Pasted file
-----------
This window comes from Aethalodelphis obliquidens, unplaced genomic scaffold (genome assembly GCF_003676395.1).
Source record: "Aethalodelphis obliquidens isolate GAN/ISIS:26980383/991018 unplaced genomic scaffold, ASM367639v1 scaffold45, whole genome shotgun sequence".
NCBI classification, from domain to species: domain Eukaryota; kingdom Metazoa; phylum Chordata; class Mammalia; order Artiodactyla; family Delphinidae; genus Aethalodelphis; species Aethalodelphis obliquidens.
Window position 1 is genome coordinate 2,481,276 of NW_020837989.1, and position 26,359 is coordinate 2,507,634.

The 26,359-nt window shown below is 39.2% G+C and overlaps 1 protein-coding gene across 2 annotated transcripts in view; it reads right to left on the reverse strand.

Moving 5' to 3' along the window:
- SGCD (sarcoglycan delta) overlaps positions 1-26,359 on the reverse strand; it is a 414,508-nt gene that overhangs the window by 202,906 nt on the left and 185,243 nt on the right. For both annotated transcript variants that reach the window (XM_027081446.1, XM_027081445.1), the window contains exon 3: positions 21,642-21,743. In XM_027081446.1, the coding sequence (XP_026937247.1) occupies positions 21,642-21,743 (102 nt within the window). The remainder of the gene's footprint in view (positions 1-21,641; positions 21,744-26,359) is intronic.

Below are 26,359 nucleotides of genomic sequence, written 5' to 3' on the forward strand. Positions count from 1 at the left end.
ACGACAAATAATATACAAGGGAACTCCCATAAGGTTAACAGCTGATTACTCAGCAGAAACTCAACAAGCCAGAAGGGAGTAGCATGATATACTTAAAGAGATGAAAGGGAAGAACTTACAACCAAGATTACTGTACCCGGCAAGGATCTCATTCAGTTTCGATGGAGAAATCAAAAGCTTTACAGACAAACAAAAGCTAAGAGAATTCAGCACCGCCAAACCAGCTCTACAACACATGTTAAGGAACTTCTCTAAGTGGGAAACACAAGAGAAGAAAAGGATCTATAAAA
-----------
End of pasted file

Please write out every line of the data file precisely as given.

This window comes from Aethalodelphis obliquidens, unplaced genomic scaffold (genome assembly GCF_003676395.1).
Source record: "Aethalodelphis obliquidens isolate GAN/ISIS:26980383/991018 unplaced genomic scaffold, ASM367639v1 scaffold45, whole genome shotgun sequence".
NCBI classification, from domain to species: domain Eukaryota; kingdom Metazoa; phylum Chordata; class Mammalia; order Artiodactyla; family Delphinidae; genus Aethalodelphis; species Aethalodelphis obliquidens.
Window position 1 is genome coordinate 2,481,276 of NW_020837989.1, and position 26,359 is coordinate 2,507,634.

The 26,359-nt window shown below is 39.2% G+C and overlaps 1 protein-coding gene across 2 annotated transcripts in view; it reads right to left on the reverse strand.

Moving 5' to 3' along the window:
- SGCD (sarcoglycan delta) overlaps positions 1-26,359 on the reverse strand; it is a 414,508-nt gene that overhangs the window by 202,906 nt on the left and 185,243 nt on the right. For both annotated transcript variants that reach the window (XM_027081446.1, XM_027081445.1), the window contains exon 3: positions 21,642-21,743. In XM_027081446.1, the coding sequence (XP_026937247.1) occupies positions 21,642-21,743 (102 nt within the window). The remainder of the gene's footprint in view (positions 1-21,641; positions 21,744-26,359) is intronic.

Below are 26,359 nucleotides of genomic sequence, written 5' to 3' on the forward strand. Positions count from 1 at the left end.
ACGACAAATAATATACAAGGGAACTCCCATAAGGTTAACAGCTGATTACTCAGCAGAAACTCAACAAGCCAGAAGGGAGTAGCATGATATACTTAAAGAGATGAAAGGGAAGAACTTACAACCAAGATTACTGTACCCGGCAAGGATCTCATTCAGTTTCGATGGAGAAATCAAAAGCTTTACAGACAAACAAAAGCTAAGAGAATTCAGCACCGCCAAACCAGCTCTACAACACATGTTAAGGAACTTCTCTAAGTGGGAAACACAAGAGAAGAAAAGGATCTATAAAA